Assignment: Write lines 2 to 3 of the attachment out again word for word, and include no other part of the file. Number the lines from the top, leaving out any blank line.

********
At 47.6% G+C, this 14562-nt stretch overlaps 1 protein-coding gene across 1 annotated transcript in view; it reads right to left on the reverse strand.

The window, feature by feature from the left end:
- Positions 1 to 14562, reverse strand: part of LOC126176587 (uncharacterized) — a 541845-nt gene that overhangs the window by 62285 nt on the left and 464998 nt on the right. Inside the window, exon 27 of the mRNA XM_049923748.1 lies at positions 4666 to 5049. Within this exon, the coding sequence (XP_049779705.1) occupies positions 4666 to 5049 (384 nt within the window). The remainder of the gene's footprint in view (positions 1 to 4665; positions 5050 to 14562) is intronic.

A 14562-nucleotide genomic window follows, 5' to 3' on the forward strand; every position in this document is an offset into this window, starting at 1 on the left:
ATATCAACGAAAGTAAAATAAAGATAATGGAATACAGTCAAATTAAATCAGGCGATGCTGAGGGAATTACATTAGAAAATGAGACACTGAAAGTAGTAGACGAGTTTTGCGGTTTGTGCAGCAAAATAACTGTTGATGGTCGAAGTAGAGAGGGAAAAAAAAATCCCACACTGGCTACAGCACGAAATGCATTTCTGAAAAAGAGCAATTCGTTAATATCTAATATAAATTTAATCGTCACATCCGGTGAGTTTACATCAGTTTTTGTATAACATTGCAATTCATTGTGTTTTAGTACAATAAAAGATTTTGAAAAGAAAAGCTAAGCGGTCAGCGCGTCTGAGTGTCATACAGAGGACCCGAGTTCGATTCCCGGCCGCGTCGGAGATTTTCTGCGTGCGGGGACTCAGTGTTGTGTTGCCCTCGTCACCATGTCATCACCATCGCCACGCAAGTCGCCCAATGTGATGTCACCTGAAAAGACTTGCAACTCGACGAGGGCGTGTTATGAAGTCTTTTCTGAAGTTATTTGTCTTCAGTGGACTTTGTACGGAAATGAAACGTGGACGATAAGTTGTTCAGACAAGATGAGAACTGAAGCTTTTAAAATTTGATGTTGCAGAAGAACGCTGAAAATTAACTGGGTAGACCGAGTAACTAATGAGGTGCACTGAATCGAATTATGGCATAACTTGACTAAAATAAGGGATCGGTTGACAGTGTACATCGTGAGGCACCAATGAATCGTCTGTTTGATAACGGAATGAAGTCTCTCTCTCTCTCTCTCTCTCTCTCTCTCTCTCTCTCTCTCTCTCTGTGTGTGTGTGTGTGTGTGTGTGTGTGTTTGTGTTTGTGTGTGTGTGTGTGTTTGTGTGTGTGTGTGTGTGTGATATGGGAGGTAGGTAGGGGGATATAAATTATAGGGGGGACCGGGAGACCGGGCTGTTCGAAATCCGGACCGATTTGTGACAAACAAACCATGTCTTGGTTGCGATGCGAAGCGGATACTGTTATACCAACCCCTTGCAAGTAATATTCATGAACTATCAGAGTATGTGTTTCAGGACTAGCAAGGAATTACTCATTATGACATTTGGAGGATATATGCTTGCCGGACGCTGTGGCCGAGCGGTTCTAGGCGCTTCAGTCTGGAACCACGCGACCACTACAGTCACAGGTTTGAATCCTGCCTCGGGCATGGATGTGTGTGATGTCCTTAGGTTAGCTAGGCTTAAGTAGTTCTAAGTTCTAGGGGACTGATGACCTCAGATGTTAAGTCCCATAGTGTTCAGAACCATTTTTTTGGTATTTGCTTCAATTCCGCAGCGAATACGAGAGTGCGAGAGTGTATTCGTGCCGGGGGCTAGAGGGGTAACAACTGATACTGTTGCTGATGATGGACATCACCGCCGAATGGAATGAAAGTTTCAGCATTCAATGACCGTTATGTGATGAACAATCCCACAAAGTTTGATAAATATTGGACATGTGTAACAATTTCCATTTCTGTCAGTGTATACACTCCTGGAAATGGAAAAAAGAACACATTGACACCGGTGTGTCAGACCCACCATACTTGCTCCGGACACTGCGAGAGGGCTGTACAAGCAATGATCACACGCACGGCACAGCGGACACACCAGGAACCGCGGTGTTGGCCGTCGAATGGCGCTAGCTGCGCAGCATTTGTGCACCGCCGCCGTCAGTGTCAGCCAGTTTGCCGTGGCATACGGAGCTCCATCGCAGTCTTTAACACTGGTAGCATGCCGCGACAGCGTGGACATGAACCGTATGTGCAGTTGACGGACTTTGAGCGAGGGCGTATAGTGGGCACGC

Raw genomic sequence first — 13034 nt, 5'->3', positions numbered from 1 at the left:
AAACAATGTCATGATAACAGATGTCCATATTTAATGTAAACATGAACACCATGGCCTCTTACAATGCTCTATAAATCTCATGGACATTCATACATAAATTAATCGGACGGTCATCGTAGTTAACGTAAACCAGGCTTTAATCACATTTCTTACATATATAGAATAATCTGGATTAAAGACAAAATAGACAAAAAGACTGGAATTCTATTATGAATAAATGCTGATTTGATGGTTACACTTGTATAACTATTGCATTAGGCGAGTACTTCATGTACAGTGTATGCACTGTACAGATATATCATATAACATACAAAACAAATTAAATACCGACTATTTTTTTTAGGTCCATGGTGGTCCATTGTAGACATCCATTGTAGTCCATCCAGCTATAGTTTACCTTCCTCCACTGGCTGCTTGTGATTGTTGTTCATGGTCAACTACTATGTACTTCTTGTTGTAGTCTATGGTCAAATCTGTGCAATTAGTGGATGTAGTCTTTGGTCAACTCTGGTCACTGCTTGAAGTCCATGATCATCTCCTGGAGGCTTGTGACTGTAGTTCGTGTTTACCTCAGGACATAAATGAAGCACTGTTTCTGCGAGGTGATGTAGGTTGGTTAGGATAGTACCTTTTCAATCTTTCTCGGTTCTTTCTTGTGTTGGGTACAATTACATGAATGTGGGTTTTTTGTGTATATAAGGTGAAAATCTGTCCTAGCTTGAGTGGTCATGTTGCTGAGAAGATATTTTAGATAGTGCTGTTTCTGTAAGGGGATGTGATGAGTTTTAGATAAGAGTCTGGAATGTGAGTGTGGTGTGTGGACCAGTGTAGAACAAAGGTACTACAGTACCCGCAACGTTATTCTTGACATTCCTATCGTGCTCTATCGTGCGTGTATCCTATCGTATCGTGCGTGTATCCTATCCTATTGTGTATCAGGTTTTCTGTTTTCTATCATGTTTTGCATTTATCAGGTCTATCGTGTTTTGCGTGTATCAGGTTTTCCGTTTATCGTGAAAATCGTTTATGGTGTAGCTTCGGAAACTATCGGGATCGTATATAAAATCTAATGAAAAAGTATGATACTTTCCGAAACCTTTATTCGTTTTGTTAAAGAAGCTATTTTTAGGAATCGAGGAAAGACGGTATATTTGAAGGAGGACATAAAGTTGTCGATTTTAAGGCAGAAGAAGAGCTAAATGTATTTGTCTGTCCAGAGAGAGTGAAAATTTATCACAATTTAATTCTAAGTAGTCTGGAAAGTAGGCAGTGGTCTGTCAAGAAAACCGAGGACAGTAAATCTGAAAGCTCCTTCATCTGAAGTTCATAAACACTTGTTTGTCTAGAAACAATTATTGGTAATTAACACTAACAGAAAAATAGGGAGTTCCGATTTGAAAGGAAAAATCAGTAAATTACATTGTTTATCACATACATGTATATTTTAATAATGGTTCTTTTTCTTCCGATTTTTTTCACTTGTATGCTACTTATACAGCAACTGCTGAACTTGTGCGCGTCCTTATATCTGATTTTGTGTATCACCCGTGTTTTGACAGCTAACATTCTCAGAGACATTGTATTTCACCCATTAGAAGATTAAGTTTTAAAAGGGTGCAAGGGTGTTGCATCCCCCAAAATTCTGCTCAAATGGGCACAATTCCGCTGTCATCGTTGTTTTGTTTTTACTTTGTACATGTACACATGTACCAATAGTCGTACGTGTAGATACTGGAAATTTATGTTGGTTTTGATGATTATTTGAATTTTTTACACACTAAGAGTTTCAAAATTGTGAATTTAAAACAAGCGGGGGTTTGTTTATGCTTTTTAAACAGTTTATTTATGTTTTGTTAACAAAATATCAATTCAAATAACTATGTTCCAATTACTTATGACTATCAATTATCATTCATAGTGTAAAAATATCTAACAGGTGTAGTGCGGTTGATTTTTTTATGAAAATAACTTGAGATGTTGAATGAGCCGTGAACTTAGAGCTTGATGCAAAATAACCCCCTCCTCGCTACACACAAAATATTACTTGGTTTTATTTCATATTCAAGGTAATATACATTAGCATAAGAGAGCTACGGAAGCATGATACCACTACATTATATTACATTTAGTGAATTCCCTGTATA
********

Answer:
The window, feature by feature from the left end:
- Positions 1 to 14562, reverse strand: part of LOC126176587 (uncharacterized) — a 541845-nt gene that overhangs the window by 62285 nt on the left and 464998 nt on the right. Inside the window, exon 27 of the mRNA XM_049923748.1 lies at positions 4666 to 5049. Within this exon, the coding sequence (XP_049779705.1) occupies positions 4666 to 5049 (384 nt within the window). The remainder of the gene's footprint in view (positions 1 to 4665; positions 5050 to 14562) is intronic.